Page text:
Democratic National Convention


 “William Tell”
  Cartoonist:  Thomas Nast
  Source:  Harper's Weekly
  Date:   May 25, 1872, p. 408

Click to see a large version of this cartoon...

Click to see a large version of this cartoon

Complete HarpWeek Explanation:
Most of Thomas Nast's 1872 campaign cartoons were attacks on Horace Greeley and the Liberal-Republicans and Democrats, rather than positive portrayals of President Grant and the regular Republicans; but there are some examples of the latter. This cartoon is one of the more fanciful celebrations of hero worship, in which Ulysses Grant is depicted as the legendary Swiss archer and patriot William Tell. Behind him (on the right) are symbols of the authority of the national government: the Capitol building flanked by American flags and fasces (see "Adding Insult to Injury") on the fence enclosing the grounds.

For years, Nast had been fascinated by the Tell fable with its tangled mix of fact, romance, nationalism, and stark contrast between good and evil. In December 1860, as an impressionable youth of 20, the artist spent three days in the Lucerne area, visiting as much of the "original site" as possible. At Lucerne, he attended a performance of the Rossini opera based on the story. According to tradition, William Tell is confronted by a cap erected on a pole in the marketplace and ordered to bow to it as a sign of obedience to the Austrian tyrant Gessler. Infuriated, Tell refuses. As a test of skill, he is obliged to shoot the celebrated apple off the head of his son with a crossbow, and in due course he slays the hated Gessler.

In this 1872 version, Nast substitutes Greeley's well-worn, trademark hat and coat for Gessler's cap. After the Cincinnati convention, white hats became popular as Greeley campaign favors. Leslie's Illustrated compared the Tribune editor's coat and hat with the log cabin and hard cider of William Henry Harrison's 1840 campaign. The symbolism was made to order. Nast saw no reason to abandon the battered old hat which he had been cultivating as a reminder of the editor's eccentricity and seniority. Here for the first time Greeley's coat trails the "Gratz Brown" tag-a symbol of the vice-presidential candidate's insignificance-with which the cartoonist would relentlessly plague the Greeley-Brown ticket until after the election.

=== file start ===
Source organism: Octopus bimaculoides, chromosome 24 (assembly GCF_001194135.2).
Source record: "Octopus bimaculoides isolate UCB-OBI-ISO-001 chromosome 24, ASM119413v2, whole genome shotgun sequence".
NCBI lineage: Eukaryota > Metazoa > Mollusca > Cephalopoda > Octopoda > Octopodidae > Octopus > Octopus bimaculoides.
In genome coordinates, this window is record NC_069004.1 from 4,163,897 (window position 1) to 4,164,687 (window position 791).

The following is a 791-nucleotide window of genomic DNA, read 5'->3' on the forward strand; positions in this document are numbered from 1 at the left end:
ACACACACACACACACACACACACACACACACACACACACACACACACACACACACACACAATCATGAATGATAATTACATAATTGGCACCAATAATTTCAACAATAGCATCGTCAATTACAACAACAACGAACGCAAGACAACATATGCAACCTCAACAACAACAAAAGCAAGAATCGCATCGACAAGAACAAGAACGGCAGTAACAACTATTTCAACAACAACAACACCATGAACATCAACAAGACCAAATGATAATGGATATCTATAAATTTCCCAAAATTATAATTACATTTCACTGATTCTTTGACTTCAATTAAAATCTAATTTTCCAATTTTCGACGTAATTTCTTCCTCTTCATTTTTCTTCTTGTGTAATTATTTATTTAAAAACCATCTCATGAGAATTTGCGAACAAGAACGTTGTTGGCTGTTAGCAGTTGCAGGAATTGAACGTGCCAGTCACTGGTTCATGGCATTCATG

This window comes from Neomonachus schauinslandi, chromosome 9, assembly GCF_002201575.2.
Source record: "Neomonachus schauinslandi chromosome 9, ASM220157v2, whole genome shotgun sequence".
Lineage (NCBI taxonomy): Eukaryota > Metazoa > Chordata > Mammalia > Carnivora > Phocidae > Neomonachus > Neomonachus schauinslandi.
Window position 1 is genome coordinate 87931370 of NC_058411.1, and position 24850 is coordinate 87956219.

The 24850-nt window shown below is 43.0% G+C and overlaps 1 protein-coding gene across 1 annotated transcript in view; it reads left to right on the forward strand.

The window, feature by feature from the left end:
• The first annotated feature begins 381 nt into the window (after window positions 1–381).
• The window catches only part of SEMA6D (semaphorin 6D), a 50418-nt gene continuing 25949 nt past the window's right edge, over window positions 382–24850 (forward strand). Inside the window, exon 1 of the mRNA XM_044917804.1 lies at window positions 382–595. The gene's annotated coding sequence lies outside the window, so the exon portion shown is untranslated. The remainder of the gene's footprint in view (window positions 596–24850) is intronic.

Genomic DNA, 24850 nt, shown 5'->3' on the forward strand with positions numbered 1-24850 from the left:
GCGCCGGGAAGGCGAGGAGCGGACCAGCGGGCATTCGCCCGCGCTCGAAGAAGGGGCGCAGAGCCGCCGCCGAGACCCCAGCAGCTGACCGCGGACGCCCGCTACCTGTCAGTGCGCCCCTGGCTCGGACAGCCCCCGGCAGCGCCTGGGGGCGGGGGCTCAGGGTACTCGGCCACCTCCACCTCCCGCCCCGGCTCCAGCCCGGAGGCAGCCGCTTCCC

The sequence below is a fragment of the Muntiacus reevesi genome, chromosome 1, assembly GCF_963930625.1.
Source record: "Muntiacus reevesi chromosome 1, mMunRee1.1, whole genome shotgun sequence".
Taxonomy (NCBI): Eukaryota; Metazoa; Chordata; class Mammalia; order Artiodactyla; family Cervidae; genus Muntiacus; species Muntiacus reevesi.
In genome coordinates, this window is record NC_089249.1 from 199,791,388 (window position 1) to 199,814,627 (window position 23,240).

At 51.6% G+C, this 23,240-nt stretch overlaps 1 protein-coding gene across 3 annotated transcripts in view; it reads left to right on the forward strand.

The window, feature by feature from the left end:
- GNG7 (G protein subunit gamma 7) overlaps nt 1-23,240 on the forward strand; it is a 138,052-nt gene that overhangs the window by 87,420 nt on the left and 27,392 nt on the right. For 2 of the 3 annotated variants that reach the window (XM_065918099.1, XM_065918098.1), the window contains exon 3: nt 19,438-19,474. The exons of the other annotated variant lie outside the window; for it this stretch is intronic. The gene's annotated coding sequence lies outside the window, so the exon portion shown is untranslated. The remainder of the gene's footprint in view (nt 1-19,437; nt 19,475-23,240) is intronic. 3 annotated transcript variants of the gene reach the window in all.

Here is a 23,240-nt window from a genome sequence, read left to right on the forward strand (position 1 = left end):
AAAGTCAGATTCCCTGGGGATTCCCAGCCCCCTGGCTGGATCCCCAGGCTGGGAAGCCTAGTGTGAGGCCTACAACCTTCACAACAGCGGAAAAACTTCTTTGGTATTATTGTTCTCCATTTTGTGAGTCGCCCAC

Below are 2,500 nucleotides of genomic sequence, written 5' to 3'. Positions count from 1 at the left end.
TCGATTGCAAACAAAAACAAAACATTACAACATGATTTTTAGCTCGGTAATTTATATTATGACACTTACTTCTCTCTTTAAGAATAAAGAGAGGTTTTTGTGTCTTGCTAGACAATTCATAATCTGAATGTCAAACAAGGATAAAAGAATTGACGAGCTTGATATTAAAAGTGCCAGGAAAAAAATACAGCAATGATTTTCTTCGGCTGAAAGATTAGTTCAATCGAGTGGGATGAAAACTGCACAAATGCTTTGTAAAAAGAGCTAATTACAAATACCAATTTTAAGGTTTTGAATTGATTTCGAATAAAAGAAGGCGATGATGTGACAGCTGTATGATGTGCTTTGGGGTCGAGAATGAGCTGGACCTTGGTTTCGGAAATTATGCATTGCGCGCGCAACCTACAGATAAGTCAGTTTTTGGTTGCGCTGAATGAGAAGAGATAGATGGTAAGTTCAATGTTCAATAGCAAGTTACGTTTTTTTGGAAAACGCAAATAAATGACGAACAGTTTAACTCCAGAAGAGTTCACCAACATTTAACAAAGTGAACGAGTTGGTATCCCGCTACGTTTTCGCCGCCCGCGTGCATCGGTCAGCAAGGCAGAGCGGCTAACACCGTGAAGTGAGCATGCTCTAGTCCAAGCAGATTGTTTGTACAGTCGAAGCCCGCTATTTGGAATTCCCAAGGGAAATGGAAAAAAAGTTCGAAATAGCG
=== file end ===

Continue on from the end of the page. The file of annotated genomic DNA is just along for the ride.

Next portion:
The flags on the Tribune building are (l-r): an American Flag flown upside-down (a nautical symbol of distress), with words reminding viewers of Greeley's original acquiescence in secession and his push for negotiated settlement of the Civil War; the British Union-Jack flag (below) incongruously positioned with an Irish-Catholic flag (top), which combines the white of the Vatican flag with an Irish harp; the Confederate stars-and-bars flag, with words reminding readers that Greeley bailed Confederate president Jefferson Davis out of jail; and (partly obscured by Greeley's coat) a white flag for Mayor Abraham Oakey Hall of New York City.

Senator Reuben Fenton and Greeley himself are just to the rear of Grant's raised elbow. The group bowing to the pole erected in front of the Tribune building includes Nast's usual mixed cast of Greeley supporters. The first circle (l-r) consists of John Morrissey of Tammany Hall, former Confederate president Jefferson Davis, 1868 vice presidential nominee Frank Blair, and Henry "Hank" Smith, a Republican city supervisor who cooperated with the Tweed Ring. Behind them (l-r) are John Kelly of Tammany Hall, public speaker Anna Dickinson, "Boss" Tweed of Tammany Hall, Mayor A. Oakey Hall of New York City, and journalist Theodore Tilton. In the far background stand Senators Carl Schurz and Thomas Tipton.













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